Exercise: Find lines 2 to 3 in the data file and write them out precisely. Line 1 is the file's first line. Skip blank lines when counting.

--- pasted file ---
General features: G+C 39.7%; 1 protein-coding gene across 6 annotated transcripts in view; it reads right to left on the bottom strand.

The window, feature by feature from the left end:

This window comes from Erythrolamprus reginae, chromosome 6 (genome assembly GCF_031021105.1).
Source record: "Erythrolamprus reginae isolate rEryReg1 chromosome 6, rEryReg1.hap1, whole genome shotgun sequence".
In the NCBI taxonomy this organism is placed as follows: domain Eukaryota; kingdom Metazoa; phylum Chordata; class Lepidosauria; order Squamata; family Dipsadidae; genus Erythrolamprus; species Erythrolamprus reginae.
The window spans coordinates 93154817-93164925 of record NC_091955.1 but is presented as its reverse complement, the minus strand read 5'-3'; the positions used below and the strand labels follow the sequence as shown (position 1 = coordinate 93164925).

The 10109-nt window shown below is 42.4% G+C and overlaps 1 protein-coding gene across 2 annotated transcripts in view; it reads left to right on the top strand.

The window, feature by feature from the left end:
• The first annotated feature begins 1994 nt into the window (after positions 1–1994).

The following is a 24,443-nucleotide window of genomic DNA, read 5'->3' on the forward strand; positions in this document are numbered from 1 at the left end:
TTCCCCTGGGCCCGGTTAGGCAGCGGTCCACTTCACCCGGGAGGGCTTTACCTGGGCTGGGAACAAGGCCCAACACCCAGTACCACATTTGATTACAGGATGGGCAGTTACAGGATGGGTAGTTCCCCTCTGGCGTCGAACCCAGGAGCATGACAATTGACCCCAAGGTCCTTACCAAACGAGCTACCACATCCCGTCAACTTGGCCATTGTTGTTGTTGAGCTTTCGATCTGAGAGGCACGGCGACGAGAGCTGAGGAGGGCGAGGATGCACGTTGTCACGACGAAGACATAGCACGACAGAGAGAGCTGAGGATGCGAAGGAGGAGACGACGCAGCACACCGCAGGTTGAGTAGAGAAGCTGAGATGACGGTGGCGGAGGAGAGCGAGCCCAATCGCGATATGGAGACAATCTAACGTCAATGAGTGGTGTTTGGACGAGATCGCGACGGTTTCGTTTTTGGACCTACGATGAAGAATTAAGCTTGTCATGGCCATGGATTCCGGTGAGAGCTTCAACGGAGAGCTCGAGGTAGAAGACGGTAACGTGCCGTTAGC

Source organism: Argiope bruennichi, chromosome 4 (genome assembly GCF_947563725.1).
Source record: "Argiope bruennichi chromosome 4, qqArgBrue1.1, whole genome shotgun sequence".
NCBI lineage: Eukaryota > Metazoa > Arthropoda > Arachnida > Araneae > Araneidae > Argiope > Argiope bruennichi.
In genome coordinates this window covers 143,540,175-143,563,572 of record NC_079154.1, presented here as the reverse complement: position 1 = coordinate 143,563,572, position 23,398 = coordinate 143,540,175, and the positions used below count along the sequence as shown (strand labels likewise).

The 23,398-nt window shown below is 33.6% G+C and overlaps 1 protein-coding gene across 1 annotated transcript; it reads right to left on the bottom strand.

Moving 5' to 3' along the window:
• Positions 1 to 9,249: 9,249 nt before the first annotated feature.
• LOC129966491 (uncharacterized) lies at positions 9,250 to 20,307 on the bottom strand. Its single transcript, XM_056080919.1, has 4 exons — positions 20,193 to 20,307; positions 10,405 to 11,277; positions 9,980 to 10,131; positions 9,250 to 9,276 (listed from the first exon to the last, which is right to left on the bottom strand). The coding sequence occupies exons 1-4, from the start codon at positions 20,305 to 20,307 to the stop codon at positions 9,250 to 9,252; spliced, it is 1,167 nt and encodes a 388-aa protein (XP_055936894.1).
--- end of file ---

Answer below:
The window, feature by feature from the left end:

This window comes from Erythrolamprus reginae, chromosome 6 (genome assembly GCF_031021105.1).